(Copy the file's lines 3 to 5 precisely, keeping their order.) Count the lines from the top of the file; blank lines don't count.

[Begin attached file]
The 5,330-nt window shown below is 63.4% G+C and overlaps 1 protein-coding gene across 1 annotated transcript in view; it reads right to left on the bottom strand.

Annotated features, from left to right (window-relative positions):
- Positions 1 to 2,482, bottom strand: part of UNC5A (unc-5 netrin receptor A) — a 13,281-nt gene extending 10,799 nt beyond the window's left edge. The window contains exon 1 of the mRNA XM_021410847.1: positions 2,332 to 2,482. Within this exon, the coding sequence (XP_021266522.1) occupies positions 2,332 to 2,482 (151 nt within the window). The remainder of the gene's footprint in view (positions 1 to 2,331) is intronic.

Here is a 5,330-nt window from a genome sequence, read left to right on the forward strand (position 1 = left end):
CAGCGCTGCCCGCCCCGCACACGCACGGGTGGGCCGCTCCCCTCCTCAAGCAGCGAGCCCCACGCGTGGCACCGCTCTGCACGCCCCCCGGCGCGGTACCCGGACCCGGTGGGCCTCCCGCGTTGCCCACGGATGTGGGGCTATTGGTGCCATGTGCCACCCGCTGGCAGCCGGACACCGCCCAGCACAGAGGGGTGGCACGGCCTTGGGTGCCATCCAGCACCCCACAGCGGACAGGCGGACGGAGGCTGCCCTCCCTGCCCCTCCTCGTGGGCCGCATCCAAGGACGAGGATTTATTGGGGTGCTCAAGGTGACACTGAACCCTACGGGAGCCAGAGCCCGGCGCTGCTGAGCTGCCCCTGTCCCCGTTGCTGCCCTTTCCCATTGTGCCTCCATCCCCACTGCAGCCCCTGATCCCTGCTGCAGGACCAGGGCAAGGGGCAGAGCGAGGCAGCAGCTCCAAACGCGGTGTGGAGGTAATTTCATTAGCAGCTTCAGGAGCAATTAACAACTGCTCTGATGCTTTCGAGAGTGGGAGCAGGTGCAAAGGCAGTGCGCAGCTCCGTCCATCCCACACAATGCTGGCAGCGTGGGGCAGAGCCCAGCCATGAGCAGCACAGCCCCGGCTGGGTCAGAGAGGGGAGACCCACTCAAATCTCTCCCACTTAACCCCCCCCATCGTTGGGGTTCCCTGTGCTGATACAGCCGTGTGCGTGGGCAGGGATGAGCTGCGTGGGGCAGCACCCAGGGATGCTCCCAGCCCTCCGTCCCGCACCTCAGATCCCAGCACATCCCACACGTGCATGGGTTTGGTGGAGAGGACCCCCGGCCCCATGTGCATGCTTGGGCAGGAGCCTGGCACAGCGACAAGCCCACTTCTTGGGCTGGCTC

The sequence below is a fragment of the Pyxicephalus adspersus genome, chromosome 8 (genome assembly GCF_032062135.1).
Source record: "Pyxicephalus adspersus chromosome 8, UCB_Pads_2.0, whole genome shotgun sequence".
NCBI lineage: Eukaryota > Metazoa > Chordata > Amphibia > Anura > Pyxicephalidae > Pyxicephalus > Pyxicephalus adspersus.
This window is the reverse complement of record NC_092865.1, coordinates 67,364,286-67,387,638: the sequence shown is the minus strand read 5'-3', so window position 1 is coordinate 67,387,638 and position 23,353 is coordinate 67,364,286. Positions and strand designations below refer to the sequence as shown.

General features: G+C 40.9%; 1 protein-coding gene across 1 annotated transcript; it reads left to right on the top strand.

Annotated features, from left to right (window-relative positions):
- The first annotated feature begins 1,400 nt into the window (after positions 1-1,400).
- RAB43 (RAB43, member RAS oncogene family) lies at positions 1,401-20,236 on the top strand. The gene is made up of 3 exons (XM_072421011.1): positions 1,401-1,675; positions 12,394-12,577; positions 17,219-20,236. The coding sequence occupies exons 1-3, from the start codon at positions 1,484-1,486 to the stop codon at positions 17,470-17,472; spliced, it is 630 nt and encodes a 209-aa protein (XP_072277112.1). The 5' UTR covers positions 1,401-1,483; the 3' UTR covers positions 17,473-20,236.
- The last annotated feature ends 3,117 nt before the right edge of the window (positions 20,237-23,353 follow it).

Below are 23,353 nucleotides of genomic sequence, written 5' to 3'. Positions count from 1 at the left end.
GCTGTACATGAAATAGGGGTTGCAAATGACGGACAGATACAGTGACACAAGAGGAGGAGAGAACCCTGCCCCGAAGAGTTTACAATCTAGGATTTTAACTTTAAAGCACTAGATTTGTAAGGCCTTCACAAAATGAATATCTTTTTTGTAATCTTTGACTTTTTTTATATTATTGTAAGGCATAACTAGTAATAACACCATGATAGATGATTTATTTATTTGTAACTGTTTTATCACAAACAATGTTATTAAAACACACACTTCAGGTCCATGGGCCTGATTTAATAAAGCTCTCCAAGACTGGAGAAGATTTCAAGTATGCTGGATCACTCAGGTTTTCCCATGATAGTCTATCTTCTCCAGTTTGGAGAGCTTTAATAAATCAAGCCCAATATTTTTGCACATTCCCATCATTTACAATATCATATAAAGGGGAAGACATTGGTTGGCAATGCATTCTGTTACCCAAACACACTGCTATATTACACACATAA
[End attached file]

- Positions 1 to 2,482, bottom strand: part of UNC5A (unc-5 netrin receptor A) — a 13,281-nt gene extending 10,799 nt beyond the window's left edge. The window contains exon 1 of the mRNA XM_021410847.1: positions 2,332 to 2,482. Within this exon, the coding sequence (XP_021266522.1) occupies positions 2,332 to 2,482 (151 nt within the window). The remainder of the gene's footprint in view (positions 1 to 2,331) is intronic.

Here is a 5,330-nt window from a genome sequence, read left to right on the forward strand (position 1 = left end):
CAGCGCTGCCCGCCCCGCACACGCACGGGTGGGCCGCTCCCCTCCTCAAGCAGCGAGCCCCACGCGTGGCACCGCTCTGCACGCCCCCCGGCGCGGTACCCGGACCCGGTGGGCCTCCCGCGTTGCCCACGGATGTGGGGCTATTGGTGCCATGTGCCACCCGCTGGCAGCCGGACACCGCCCAGCACAGAGGGGTGGCACGGCCTTGGGTGCCATCCAGCACCCCACAGCGGACAGGCGGACGGAGGCTGCCCTCCCTGCCCCTCCTCGTGGGCCGCATCCAAGGACGAGGATTTATTGGGGTGCTCAAGGTGACACTGAACCCTACGGGAGCCAGAGCCCGGCGCTGCTGAGCTGCCCCTGTCCCCGTTGCTGCCCTTTCCCATTGTGCCTCCATCCCCACTGCAGCCCCTGATCCCTGCTGCAGGACCAGGGCAAGGGGCAGAGCGAGGCAGCAGCTCCAAACGCGGTGTGGAGGTAATTTCATTAGCAGCTTCAGGAGCAATTAACAACTGCTCTGATGCTTTCGAGAGTGGGAGCAGGTGCAAAGGCAGTGCGCAGCTCCGTCCATCCCACACAATGCTGGCAGCGTGGGGCAGAGCCCAGCCATGAGCAGCACAGCCCCGGCTGGGTCAGAGAGGGGAGACCCACTCAAATCTCTCCCACTTAACCCCCCCCATCGTTGGGGTTCCCTGTGCTGATACAGCCGTGTGCGTGGGCAGGGATGAGCTGCGTGGGGCAGCACCCAGGGATGCTCCCAGCCCTCCGTCCCGCACCTCAGATCCCAGCACATCCCACACGTGCATGGGTTTGGTGGAGAGGACCCCCGGCCCCATGTGCATGCTTGGGCAGGAGCCTGGCACAGCGACAAGCCCACTTCTTGGGCTGGCTC